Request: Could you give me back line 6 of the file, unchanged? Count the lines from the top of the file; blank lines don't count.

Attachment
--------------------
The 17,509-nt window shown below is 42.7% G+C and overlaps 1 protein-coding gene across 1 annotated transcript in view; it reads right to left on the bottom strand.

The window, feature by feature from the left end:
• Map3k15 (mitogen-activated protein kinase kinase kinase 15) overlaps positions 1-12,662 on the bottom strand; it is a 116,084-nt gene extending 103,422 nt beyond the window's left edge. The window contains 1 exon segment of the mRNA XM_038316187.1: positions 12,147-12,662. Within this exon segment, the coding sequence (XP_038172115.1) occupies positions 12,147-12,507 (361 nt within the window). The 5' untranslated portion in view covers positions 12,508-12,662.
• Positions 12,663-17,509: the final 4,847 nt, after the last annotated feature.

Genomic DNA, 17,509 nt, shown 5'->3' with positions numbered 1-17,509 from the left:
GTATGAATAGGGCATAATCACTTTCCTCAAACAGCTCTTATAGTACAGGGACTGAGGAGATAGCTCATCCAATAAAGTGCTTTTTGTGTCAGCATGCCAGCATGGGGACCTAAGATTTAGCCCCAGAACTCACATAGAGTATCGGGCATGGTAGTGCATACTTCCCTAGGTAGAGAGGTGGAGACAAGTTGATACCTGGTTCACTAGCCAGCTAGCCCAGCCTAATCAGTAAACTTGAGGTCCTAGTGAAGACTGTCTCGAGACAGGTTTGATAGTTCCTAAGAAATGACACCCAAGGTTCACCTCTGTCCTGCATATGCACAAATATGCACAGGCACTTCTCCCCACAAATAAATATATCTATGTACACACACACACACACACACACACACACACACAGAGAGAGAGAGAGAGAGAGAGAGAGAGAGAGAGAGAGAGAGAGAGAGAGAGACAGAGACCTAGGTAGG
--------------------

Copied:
GTATGAATAGGGCATAATCACTTTCCTCAAACAGCTCTTATAGTACAGGGACTGAGGAGATAGCTCATCCAATAAAGTGCTTTTTGTGTCAGCATGCCAGCATGGGGACCTAAGATTTAGCCCCAGAACTCACATAGAGTATCGGGCATGGTAGTGCATACTTCCCTAGGTAGAGAGGTGGAGACAAGTTGATACCTGGTTCACTAGCCAGCTAGCCCAGCCTAATCAGTAAACTTGAGGTCCTAGTGAAGACTGTCTCGAGACAGGTTTGATAGTTCCTAAGAAATGACACCCAAGGTTCACCTCTGTCCTGCATATGCACAAATATGCACAGGCACTTCTCCCCACAAATAAATATATCTATGTACACACACACACACACACACACACACACACACAGAGAGAGAGAGAGAGAGAGAGAGAGAGAGAGAGAGAGAGAGAGAGAGAGAGACAGAGACCTAGGTAGG